HASSELMANN realized that the predictability of atmospheric general circulation systems would rapidly decrease because of its intrinsic chaos. With a solid physics and mathematics background, he developed a random climate model, proving that the random and high-frequency fluctuations of small-scale weather had long time-scale regularities so that the prediction of a long-term climate system was reliable (Hasselmann, 1976).

      HASSELMANN further investigated the attributes of climate change and developed the optimal fingerprinting method, which made it possible to quantify the influence of human activities on the climate system. HASSELMANN treated the response of the climate system to external forcings as the signal and the natural variability as the noise, and he resolved the time series of meteorology fields into several vectors. He managed to amplify the signal-to-noise ratio by rotating the vector space so that the change due to external forcing could be extracted out of the natural phenomena. This fingerprinting method laid a solid physical foundation to understand the impacts of human activities on climate. Previous IPCC assessment reports point out that the confidence level of anthropogenic contribution to climate change has continually increased, and today it is well recognized that, since industrialization, human activities have caused the warming.

      Looking back to Klaus HASSELMANN's academic career, his creativity, enthusiasm, and curiosity made him an outstanding scientist. Moreover, his early career as a physics major prepared him with a solid mathematical and physical background, which is an excellent example that highlights the importance of interdisciplinary research in climate science.

    6.   Inspiration to young people
    • As mentioned earlier, the awarding of the Nobel Prize of Physics to climate scientists is a milestone event in atmospheric and climate research. The experiences of Drs. MANABE and HASSELMANN are very inspiring to young people for their career development. Professor MU and the five invited speakers, in addition to the audience, shared their thoughts in both the talks and the following question and answer session.

      Most importantly, to carry out original research, young scientists should learn to identify the truly fundamental and meaningful problems rather than following temporary research hot spots. It requires us to read widely, think deeply and creatively. Persistency is also an important quality when pursuing a scientific goal. In particular, we need to think about what our world will be like in the next 50 years and beyond, just like those great scientists had done. Also, when facing the complexity in the climate system, we need to develop the capability of multi-level understanding and decompose the questions into many simple aspects. Last but not least, good scientific taste and scientific appreciation should be cultivated during the research process.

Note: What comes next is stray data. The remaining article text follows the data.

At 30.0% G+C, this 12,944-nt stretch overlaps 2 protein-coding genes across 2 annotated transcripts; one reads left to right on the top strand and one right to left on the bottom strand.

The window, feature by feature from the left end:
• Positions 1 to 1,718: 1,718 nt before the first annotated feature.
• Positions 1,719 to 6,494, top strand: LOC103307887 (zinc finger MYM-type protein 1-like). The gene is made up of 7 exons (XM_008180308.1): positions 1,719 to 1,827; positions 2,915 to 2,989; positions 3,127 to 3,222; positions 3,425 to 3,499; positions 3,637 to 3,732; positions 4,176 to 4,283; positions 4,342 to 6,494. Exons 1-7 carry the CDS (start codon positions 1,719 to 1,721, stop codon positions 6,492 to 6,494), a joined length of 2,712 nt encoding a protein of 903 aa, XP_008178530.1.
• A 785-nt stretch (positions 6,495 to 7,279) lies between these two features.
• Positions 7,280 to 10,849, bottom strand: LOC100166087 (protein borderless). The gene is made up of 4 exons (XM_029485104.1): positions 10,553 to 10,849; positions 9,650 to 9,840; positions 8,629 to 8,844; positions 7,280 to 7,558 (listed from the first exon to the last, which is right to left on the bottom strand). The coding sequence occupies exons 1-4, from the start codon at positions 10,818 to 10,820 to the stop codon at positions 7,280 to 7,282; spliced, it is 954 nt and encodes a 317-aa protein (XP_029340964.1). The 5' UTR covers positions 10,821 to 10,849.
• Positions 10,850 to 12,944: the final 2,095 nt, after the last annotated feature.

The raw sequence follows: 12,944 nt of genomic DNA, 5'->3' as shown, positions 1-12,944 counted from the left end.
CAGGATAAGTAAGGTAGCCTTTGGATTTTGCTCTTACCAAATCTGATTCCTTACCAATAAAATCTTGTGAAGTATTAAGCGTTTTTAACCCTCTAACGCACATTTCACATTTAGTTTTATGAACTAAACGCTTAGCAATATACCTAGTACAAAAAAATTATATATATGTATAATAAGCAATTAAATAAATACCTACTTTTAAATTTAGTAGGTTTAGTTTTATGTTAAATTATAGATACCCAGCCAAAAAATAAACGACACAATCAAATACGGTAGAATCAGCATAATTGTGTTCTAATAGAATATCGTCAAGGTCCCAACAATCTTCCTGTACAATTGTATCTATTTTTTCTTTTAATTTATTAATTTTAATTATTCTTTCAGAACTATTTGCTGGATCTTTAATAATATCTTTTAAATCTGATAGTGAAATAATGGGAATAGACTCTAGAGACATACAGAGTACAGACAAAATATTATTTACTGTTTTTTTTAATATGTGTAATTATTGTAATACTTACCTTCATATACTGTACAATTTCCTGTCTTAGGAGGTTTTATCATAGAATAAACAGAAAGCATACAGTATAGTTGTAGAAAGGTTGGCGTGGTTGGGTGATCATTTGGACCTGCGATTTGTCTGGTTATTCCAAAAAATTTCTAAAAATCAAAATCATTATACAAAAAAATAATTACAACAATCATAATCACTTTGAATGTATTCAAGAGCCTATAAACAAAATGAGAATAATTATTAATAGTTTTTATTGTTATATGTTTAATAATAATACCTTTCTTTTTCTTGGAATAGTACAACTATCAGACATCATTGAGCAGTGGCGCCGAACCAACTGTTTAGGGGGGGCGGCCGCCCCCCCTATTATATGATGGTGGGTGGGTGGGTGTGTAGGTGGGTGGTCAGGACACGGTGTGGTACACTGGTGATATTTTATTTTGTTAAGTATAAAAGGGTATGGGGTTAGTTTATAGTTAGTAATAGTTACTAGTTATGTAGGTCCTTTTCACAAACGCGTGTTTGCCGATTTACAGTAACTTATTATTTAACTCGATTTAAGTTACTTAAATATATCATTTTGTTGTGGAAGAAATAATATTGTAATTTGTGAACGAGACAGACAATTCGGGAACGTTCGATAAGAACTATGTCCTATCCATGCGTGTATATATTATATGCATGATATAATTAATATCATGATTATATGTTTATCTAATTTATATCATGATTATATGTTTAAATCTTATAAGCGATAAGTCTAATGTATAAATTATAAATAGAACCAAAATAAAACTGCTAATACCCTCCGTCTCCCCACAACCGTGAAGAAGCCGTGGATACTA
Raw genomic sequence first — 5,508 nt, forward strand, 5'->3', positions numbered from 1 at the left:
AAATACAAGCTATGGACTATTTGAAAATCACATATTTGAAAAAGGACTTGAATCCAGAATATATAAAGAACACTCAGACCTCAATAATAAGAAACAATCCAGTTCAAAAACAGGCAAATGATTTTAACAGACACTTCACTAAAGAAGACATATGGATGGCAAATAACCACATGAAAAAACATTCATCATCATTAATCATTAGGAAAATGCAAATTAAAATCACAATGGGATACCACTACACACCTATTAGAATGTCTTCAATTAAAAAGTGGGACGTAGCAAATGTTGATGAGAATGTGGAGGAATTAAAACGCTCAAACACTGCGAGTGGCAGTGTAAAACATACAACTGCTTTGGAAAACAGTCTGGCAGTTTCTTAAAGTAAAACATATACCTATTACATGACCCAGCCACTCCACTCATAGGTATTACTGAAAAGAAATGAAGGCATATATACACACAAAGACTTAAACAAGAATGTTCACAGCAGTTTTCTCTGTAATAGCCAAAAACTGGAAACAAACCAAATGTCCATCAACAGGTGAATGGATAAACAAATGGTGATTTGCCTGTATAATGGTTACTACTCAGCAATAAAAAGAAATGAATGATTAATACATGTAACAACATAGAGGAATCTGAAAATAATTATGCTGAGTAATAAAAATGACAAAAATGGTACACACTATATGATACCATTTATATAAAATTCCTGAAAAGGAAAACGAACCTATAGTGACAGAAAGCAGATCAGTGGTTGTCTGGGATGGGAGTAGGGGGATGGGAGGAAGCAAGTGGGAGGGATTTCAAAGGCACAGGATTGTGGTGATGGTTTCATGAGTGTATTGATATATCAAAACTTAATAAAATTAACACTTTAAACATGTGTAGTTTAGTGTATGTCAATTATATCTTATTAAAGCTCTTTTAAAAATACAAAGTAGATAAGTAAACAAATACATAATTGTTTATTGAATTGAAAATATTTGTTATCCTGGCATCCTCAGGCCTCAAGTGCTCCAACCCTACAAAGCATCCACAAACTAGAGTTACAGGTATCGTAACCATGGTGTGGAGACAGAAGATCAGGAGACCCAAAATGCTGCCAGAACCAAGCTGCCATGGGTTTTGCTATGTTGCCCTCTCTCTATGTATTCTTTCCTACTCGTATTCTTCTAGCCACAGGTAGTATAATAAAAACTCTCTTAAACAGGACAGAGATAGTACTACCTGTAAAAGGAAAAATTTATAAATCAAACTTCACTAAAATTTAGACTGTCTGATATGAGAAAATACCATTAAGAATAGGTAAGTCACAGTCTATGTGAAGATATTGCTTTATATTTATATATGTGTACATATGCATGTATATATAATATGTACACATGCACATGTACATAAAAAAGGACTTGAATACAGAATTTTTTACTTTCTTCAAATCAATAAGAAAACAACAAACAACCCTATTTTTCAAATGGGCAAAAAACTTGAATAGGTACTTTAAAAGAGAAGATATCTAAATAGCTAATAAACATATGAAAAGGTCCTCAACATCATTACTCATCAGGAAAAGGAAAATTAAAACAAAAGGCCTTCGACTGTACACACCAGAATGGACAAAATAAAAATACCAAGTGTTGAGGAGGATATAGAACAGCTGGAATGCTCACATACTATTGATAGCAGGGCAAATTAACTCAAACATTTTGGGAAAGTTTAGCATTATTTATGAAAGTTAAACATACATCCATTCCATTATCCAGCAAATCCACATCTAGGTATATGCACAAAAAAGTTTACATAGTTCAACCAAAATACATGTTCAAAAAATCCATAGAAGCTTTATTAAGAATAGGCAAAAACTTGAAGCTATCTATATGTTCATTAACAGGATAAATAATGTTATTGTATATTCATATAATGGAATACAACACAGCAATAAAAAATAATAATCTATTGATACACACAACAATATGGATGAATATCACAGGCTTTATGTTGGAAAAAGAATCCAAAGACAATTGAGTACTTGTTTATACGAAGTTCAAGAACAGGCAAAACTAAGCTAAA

Despite the substantial development of climate change research by the two Nobel Prize winners and many other scientists, it remains a challenge to accurately project future climate change. With respect to future challenges, many key problems in atmospheric sciences have yet to be solved, such as Earth's climate sensitivity, cloud feedbacks, the nature of turbulence and convection, tipping point problems, weather modification and control, etc. However, we are already facing many global warming penalties, such as sea level rise, extreme weather, wildfires, etc. Therefore, understanding the mechanisms and inter-relationship of these changes and how they may evolve in the future is a fundamental task for the young generation.

    7.   Conclusion
    • The Nobel Prize Interpretation Workshop ended with a warm discussion and question and answer session. Prof. MU and the invited speakers patiently answered questions about the science related to MANABE and HASSELMANN's works and gave valuable advice on scientific research and career development. The audience felt inspired and motivated by the pioneering work of the two scientists and benefited from learning about the history of climate change and the development of atmospheric science research.

      All workshop presentations can be viewed at Sina scientific and technology channel (https://zhibo.sina.com.cn/tech/physics) and the Koushare platform (https://www.koushare.com/lives/room/850721).